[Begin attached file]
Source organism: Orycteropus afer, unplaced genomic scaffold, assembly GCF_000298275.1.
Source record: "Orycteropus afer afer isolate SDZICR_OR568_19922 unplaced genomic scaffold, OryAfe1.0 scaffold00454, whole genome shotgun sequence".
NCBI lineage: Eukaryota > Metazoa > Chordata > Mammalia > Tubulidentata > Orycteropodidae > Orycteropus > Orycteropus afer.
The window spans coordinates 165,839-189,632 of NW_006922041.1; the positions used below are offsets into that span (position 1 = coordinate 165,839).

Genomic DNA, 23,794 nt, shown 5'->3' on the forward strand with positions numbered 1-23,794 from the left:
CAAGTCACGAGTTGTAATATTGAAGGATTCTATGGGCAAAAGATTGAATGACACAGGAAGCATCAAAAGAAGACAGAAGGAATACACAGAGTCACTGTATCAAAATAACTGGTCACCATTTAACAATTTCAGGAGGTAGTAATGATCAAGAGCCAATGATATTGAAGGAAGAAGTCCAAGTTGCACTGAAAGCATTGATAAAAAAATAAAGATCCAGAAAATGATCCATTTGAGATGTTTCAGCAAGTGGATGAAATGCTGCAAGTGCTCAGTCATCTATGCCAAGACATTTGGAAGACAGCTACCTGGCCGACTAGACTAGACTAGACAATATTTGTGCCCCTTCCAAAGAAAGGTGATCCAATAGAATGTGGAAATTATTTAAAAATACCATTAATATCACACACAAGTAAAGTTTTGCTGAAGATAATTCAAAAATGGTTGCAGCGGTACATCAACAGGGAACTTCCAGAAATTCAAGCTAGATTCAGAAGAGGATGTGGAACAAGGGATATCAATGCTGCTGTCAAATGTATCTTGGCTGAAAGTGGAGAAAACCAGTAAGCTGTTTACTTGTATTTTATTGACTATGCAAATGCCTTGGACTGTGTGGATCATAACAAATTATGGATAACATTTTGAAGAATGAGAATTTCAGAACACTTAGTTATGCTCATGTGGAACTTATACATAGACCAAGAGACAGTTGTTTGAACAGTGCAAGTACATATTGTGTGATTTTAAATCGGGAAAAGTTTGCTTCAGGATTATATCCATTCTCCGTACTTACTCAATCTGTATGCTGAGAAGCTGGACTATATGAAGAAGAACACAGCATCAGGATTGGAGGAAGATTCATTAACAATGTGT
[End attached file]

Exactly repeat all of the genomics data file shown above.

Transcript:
Source organism: Orycteropus afer, unplaced genomic scaffold, assembly GCF_000298275.1.
Source record: "Orycteropus afer afer isolate SDZICR_OR568_19922 unplaced genomic scaffold, OryAfe1.0 scaffold00454, whole genome shotgun sequence".
NCBI lineage: Eukaryota > Metazoa > Chordata > Mammalia > Tubulidentata > Orycteropodidae > Orycteropus > Orycteropus afer.
The window spans coordinates 165,839-189,632 of NW_006922041.1; the positions used below are offsets into that span (position 1 = coordinate 165,839).

Genomic DNA, 23,794 nt, shown 5'->3' on the forward strand with positions numbered 1-23,794 from the left:
CAAGTCACGAGTTGTAATATTGAAGGATTCTATGGGCAAAAGATTGAATGACACAGGAAGCATCAAAAGAAGACAGAAGGAATACACAGAGTCACTGTATCAAAATAACTGGTCACCATTTAACAATTTCAGGAGGTAGTAATGATCAAGAGCCAATGATATTGAAGGAAGAAGTCCAAGTTGCACTGAAAGCATTGATAAAAAAATAAAGATCCAGAAAATGATCCATTTGAGATGTTTCAGCAAGTGGATGAAATGCTGCAAGTGCTCAGTCATCTATGCCAAGACATTTGGAAGACAGCTACCTGGCCGACTAGACTAGACTAGACAATATTTGTGCCCCTTCCAAAGAAAGGTGATCCAATAGAATGTGGAAATTATTTAAAAATACCATTAATATCACACACAAGTAAAGTTTTGCTGAAGATAATTCAAAAATGGTTGCAGCGGTACATCAACAGGGAACTTCCAGAAATTCAAGCTAGATTCAGAAGAGGATGTGGAACAAGGGATATCAATGCTGCTGTCAAATGTATCTTGGCTGAAAGTGGAGAAAACCAGTAAGCTGTTTACTTGTATTTTATTGACTATGCAAATGCCTTGGACTGTGTGGATCATAACAAATTATGGATAACATTTTGAAGAATGAGAATTTCAGAACACTTAGTTATGCTCATGTGGAACTTATACATAGACCAAGAGACAGTTGTTTGAACAGTGCAAGTACATATTGTGTGATTTTAAATCGGGAAAAGTTTGCTTCAGGATTATATCCATTCTCCGTACTTACTCAATCTGTATGCTGAGAAGCTGGACTATATGAAGAAGAACACAGCATCAGGATTGGAGGAAGATTCATTAACAATGTGT